Dunedin ( (listen) duh-NEE-din; Māori: Ōtepoti) is the second-largest city in the South Island of New Zealand (after Christchurch), and the principal city of the Otago region. Its name comes from Dùn Èideann, the Scottish Gaelic name for Edinburgh, the capital of Scotland.The urban area of Dunedin lies on the central-eastern coast of Otago, surrounding the head of Otago Harbour, and the harbour and hills around Dunedin are the remnants of an extinct volcano. The city suburbs extend out into the surrounding valleys and hills, onto the isthmus of the Otago Peninsula, and along the shores of the Otago Harbour and the Pacific Ocean. Dunedin was the largest New Zealand city by territorial land area until superseded by Auckland with the formation of the Auckland Council in November 2010. Archaeological evidence points to lengthy occupation of the area by Māori prior to the arrival of Europeans. The province and region of Otago takes its name from the Ngāi Tahu village of Otakou at the mouth of the harbour, which became a whaling station in the 1830s. In 1848 a Scottish settlement was established by the Lay Association of the Free Church of Scotland. Between 1855 and 1900 many thousands of Scots emigrated to the incorporated city. Dunedin became wealthy during the Central Otago Gold Rush, beginning in the 1860s. In the mid-1860s, and between 1878 and 1881, it was New Zealand's largest urban area. The city population at 5 March 2013 was 120,246. While Hamilton, Tauranga and Lower Hutt have eclipsed the city in size of population since the 1980s to make it only the seventh-largest urban area in New Zealand, Dunedin is still considered one of the four main cities of New Zealand for historic, cultural and geographic reasons.Dunedin has a diverse economy, which includes manufacturing, publishing and technology-based industries as well as education, research and tourism. The city's most important activity centres around tertiary education—Dunedin is home to the University of Otago, New Zealand's oldest university (established 1869), and the Otago Polytechnic. Students account for a large proportion of the population; 21.6 per cent of the city's population was aged between 15 and 24 at the 2006 census, compared to the New Zealand average of 14.2 per cent. In 2014 Dunedin was designated as a UNESCO City of Literature.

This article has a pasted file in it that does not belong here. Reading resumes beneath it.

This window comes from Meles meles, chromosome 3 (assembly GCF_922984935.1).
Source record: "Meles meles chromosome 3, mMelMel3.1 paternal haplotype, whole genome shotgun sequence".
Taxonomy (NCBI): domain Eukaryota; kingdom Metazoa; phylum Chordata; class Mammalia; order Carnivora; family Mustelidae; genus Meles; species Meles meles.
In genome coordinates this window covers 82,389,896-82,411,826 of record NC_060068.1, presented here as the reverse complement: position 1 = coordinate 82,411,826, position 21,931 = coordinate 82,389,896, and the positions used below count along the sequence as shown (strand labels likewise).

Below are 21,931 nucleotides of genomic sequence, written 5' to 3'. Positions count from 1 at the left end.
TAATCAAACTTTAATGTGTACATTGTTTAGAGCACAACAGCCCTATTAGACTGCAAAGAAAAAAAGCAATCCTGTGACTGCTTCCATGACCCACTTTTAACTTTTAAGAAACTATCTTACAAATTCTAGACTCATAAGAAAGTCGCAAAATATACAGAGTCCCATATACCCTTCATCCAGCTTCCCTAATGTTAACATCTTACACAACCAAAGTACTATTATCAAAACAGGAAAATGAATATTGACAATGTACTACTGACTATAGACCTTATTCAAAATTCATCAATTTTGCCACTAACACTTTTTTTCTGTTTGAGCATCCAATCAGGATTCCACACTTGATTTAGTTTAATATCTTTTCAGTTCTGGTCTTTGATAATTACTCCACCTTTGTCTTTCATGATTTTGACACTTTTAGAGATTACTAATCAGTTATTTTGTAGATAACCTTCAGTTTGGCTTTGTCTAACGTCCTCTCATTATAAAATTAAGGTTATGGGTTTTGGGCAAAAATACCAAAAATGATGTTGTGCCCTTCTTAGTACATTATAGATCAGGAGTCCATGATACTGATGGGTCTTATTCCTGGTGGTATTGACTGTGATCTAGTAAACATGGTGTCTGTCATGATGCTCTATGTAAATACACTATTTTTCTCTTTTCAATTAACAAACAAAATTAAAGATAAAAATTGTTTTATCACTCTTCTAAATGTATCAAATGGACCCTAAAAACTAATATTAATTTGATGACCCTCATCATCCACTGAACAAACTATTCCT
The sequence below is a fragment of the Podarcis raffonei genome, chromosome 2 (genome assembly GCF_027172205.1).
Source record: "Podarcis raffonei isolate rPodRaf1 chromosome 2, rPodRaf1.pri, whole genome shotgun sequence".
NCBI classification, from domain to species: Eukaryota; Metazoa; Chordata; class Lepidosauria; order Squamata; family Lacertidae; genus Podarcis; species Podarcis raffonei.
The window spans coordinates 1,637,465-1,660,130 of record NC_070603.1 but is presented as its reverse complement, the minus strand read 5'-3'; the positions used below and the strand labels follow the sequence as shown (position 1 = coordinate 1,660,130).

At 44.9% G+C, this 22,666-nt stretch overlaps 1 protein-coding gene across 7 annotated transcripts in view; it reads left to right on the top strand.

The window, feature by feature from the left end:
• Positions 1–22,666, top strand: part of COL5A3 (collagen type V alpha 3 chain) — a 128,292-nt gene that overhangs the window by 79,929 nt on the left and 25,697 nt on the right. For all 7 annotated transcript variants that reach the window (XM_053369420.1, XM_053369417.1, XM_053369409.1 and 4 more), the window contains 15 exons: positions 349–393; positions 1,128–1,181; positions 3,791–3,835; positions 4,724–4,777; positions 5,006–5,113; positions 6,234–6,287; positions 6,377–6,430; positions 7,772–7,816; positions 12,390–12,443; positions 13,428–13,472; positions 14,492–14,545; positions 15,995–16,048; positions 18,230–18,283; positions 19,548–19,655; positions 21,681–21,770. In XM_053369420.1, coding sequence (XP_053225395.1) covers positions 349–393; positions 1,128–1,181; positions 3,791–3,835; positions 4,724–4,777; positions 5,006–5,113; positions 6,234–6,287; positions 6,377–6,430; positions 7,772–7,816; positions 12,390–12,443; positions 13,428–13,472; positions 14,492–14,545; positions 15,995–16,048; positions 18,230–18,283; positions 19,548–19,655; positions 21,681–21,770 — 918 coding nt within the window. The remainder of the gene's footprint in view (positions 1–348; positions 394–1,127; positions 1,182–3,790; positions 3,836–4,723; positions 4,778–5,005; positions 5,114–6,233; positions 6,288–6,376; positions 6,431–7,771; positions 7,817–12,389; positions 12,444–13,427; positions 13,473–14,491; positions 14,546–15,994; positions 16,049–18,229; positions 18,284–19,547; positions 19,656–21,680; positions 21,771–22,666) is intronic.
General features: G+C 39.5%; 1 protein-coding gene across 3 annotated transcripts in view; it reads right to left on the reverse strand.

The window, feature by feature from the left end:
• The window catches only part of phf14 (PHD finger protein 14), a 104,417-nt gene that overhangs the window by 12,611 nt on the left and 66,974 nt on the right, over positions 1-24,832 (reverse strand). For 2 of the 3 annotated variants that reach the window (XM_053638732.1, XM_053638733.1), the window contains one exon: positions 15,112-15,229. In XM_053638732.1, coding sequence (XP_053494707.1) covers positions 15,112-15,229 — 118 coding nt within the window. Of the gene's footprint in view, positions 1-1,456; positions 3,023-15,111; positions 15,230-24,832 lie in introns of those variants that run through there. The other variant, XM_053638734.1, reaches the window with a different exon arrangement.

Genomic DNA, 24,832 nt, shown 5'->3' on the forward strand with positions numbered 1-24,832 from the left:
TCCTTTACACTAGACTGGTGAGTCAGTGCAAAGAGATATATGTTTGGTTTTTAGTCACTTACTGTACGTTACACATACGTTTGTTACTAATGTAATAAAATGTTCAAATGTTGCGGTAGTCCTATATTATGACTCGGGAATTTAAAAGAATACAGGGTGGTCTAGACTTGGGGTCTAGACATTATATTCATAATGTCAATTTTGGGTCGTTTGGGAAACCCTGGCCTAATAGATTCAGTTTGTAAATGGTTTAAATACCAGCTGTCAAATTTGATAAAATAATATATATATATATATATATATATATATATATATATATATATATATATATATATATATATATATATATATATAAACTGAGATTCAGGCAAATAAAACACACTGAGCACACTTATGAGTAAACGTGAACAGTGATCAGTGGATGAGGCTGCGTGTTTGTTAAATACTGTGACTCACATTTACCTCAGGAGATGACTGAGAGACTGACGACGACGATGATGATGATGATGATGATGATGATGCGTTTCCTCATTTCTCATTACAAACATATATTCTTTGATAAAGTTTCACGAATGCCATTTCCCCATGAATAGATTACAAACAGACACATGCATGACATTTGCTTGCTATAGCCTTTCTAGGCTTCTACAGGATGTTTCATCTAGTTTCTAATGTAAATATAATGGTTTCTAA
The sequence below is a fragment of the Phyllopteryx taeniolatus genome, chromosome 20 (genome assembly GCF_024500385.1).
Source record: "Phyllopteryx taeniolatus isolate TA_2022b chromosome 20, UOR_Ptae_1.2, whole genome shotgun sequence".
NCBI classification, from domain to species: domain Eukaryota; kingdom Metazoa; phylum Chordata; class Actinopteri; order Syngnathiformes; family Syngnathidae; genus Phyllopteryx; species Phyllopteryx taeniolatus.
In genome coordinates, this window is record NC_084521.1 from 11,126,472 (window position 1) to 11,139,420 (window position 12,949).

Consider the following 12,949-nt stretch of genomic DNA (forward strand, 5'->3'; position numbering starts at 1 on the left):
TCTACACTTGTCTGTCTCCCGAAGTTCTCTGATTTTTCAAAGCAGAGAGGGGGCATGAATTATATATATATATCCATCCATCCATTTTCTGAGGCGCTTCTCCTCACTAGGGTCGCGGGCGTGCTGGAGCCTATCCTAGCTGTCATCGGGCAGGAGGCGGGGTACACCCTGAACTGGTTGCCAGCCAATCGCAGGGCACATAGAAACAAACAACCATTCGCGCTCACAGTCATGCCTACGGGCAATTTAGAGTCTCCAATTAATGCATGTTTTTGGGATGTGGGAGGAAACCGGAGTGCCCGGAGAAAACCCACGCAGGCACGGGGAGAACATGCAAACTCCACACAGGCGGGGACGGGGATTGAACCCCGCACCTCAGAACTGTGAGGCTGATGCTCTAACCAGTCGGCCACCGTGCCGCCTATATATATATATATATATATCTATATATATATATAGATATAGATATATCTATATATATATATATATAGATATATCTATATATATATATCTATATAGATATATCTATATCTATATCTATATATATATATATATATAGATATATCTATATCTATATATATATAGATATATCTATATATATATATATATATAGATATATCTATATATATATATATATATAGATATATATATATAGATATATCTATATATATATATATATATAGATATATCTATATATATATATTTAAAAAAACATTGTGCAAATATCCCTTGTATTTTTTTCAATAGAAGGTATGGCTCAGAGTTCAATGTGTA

Source: https://en.wikipedia.org/